So, Mr. Cat and I have been watching Breaking Bad. It is his second go through, but I have been so busy with test preparation and other professional chores that I wasn’t able to devote my attention to it previously.
Last night, we got through three episodes at once. Something I saw in a season ending episode caused me to need to keep going a little further. I don’t want to say too much, because I don’t want to ruin anything for the dozen other people out there who may not have seen it yet. However, I have been checking blogs and wikis and other social media to try to see if the audience has come to any conclusions about why one dramatic, perplexing plot twist occurs. I think I have an understanding of it that is different than anything I have seen.
I think it won’t ruin things too much to say that Gus kills someone in a rather dramatic fashion in front of Walt. Now, a lot of people are saying that he did that to scare Walt, or just to send a message, or because of some fault on the part of the person killed. They had made a few mistakes, had taken a few liberties, but nothing compared to the outrageous behavior Walt had exhibited.
So, why, why did Gus kill that person instead of Walt? Gus, who is usually so cautious, so poised, so distant from the savagery of the streets, or so it seems. For the purposes of the story, his choice is obvious. First, the show would be over if he killed Walt, but also there was a need to expose a secret, more vicious side of Gustavo. But beyond plot and exposition of character elements, it would have made sense to the character Gus, himself.
The killing was a human sacrifice. Terrible things had happened, and someone had to die in order to set things right. Gus may have wanted to kill Walt, but finding his hands tied, his requirement for blood had to be satisfied in another way. He chose his victim for many reasons, but in carrying out the act personally and in the ritual fashion in which it was done, he made his victim a figurative scapegoat for Walt. Gus was not saying “Look what I could do to you if you crossed me,” since Walt had already crossed him. Rather, he was showing Walt “Look what I am doing to you. This man is you. This is your throat that I cut. I avenge myself on this living effigy of you.”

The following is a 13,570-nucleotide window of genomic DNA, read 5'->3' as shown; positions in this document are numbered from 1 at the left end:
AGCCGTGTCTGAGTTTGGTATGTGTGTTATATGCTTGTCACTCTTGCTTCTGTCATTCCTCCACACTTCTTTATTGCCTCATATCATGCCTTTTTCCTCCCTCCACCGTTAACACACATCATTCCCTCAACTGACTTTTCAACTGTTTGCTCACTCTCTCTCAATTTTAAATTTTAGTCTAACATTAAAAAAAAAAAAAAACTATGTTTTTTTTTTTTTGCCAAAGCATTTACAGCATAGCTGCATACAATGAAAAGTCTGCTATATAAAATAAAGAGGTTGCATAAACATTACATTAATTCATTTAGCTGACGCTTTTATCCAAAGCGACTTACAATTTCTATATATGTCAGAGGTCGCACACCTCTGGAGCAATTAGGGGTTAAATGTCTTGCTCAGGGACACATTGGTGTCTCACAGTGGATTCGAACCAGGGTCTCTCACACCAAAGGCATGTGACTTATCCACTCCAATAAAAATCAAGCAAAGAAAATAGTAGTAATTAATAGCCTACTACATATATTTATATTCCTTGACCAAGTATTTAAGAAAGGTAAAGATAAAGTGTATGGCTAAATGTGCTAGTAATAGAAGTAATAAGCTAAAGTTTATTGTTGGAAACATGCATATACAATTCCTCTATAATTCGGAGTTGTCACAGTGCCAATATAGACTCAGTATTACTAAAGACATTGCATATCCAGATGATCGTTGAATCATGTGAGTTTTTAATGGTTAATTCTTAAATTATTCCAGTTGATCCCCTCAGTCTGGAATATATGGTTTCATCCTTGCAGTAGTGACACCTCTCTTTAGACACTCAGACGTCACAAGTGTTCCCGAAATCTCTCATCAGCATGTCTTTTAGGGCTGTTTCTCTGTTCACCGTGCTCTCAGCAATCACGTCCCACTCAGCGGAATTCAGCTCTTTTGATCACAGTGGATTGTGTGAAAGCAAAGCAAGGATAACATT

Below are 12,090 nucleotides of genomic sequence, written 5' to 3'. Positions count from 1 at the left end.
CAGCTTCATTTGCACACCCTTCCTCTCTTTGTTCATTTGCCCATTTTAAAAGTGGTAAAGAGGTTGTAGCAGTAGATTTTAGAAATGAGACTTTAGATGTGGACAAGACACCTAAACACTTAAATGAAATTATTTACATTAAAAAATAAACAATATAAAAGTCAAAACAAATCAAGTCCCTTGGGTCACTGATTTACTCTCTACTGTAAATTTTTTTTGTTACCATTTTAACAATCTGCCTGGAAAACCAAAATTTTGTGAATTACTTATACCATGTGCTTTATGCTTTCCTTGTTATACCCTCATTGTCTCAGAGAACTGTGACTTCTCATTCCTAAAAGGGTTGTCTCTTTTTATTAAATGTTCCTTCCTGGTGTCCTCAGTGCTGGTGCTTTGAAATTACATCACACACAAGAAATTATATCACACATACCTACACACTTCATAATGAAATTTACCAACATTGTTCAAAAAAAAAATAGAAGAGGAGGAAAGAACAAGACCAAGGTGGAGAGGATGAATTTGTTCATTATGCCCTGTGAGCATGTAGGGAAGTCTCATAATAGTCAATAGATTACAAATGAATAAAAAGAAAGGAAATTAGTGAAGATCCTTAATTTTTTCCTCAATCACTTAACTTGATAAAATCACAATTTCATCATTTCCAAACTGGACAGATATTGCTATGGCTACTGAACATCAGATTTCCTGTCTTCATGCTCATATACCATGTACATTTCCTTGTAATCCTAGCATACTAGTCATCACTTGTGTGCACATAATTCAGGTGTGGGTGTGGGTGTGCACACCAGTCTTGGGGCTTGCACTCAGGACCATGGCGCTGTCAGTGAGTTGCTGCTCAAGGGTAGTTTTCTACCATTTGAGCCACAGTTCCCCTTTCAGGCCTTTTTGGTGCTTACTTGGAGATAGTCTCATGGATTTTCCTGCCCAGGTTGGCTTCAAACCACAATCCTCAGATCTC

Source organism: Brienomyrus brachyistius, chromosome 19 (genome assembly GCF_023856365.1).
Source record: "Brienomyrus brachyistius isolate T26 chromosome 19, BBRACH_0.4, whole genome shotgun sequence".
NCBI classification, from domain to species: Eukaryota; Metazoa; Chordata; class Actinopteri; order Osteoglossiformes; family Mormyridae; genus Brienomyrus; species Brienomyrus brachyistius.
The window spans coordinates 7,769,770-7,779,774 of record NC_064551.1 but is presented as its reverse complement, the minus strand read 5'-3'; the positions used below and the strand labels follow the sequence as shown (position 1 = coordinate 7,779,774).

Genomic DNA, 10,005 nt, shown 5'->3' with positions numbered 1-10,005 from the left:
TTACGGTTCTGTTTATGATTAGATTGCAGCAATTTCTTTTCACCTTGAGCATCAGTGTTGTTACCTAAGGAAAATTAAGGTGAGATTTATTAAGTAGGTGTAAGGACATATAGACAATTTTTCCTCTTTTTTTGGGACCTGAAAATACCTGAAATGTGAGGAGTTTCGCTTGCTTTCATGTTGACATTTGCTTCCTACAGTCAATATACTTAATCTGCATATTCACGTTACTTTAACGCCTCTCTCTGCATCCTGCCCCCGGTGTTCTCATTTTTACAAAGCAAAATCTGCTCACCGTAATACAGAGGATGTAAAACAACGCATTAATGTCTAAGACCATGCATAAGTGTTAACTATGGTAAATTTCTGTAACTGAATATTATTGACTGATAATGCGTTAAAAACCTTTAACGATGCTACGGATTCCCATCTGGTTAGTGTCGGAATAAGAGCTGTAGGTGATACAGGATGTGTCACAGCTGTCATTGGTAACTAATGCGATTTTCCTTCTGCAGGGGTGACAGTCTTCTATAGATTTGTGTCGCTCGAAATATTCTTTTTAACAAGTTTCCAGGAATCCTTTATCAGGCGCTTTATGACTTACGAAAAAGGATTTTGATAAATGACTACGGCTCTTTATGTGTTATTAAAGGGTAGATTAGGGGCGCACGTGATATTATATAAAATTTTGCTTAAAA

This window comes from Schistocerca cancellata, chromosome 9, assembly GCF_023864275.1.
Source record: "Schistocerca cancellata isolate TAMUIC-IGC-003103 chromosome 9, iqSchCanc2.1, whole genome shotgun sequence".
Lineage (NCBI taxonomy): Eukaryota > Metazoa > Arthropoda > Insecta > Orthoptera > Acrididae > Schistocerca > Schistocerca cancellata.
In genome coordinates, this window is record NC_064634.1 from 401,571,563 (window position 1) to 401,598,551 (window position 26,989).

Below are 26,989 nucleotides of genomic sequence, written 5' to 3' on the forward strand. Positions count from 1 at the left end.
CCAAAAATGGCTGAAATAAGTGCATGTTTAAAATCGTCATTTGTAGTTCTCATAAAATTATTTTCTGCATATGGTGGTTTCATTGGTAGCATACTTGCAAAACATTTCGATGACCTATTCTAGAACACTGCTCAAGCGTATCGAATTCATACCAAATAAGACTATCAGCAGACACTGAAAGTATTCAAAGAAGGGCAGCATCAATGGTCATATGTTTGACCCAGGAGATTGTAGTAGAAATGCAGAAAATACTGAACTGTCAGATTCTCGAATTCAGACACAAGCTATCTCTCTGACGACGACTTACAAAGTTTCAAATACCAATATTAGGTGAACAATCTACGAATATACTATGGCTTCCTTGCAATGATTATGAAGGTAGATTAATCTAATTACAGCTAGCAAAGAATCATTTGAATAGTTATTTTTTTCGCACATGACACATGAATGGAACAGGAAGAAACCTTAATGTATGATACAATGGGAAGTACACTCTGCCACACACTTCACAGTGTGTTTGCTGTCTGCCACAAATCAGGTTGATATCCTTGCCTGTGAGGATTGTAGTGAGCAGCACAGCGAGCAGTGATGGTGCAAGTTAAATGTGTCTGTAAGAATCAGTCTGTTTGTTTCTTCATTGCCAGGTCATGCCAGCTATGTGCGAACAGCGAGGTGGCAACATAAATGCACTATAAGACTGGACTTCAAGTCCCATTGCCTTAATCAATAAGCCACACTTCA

The victim’s actions just prior to his death made this even more obvious, since he had been emulating Walt in a very superficial way. Gus’s spirituality is not revealed in the show, but given his origins and the swirls of mysticism throughout the show, it is not unlikely that he has been exposed to some blend of Santeria and South American indigenous religious tropes, along with those of the prevailing Catholic culture. Imagery of human sacrifice and blood atonement would certainly have been part of his upbringing, however rational and businesslike his adult life. Even if he didn’t articulate this as a motive himself, the connotations are there in the actions themselves.
A final point is that, unlike the expiatory sacrifice of Christ, the death of this scapegoat does not erase the stain upon Walt. All is not forgiven. Rather, Gus intended to place the burden of this man’s death onto Walt’s ledger. Doing the deed directly in front of Walt is a way to tell him that it had to done because of him. It is a threat, but also an accusation. Walt has killed, has sinned greatly against Gus. In response, Gus has tried, judged, and executed symbolically Walt through the proxy of this other man’s death, and he wants Walt to know it and to be deeply troubled by it.
He explains none of this. Partly, he is too enraged to speak. He has nothing to say to Walt, because if he allowed his rage to vent through his words, he would lose control. Probably, he cared very much about at least one person whose death is attributable to Walt. But also, his actions have more effect if Walt is forced to contemplate their obscure meaning at length on his own.
Just as we viewers are compelled to do.
Breaking Bad is the single best, most coherent, artfully composed, brilliant work of television drama ever. It is the height of the medium, and its influence will span decades. It is so dark, but it stimulates so much more thought than any other show I’ve ever watched. Sometimes I feel guilty when I watch TV shows, like I am wasting my time on mental junk food. Breaking Bad is more like modern literature.